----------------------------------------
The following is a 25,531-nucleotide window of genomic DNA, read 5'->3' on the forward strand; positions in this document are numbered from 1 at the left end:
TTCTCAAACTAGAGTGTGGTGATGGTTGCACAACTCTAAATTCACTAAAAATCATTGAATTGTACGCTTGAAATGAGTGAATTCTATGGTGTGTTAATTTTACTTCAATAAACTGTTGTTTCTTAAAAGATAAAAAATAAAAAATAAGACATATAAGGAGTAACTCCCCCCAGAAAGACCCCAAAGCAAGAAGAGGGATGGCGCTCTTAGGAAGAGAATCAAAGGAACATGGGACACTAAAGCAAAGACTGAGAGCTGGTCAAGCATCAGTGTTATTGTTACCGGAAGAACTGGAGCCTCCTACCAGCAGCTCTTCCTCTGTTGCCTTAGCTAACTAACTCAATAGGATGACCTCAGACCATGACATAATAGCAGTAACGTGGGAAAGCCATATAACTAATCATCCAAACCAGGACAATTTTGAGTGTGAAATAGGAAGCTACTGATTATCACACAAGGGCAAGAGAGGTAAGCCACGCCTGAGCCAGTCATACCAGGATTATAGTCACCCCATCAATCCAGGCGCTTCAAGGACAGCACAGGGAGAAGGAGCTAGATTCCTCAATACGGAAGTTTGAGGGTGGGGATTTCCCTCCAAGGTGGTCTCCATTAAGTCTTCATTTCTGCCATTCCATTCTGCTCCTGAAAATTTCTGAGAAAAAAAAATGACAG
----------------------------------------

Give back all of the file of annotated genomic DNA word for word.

The following is a 25,531-nucleotide window of genomic DNA, read 5'->3' on the forward strand; positions in this document are numbered from 1 at the left end:
TTCTCAAACTAGAGTGTGGTGATGGTTGCACAACTCTAAATTCACTAAAAATCATTGAATTGTACGCTTGAAATGAGTGAATTCTATGGTGTGTTAATTTTACTTCAATAAACTGTTGTTTCTTAAAAGATAAAAAATAAAAAATAAGACATATAAGGAGTAACTCCCCCCAGAAAGACCCCAAAGCAAGAAGAGGGATGGCGCTCTTAGGAAGAGAATCAAAGGAACATGGGACACTAAAGCAAAGACTGAGAGCTGGTCAAGCATCAGTGTTATTGTTACCGGAAGAACTGGAGCCTCCTACCAGCAGCTCTTCCTCTGTTGCCTTAGCTAACTAACTCAATAGGATGACCTCAGACCATGACATAATAGCAGTAACGTGGGAAAGCCATATAACTAATCATCCAAACCAGGACAATTTTGAGTGTGAAATAGGAAGCTACTGATTATCACACAAGGGCAAGAGAGGTAAGCCACGCCTGAGCCAGTCATACCAGGATTATAGTCACCCCATCAATCCAGGCGCTTCAAGGACAGCACAGGGAGAAGGAGCTAGATTCCTCAATACGGAAGTTTGAGGGTGGGGATTTCCCTCCAAGGTGGTCTCCATTAAGTCTTCATTTCTGCCATTCCATTCTGCTCCTGAAAATTTCTGAGAAAAAAAAATGACAG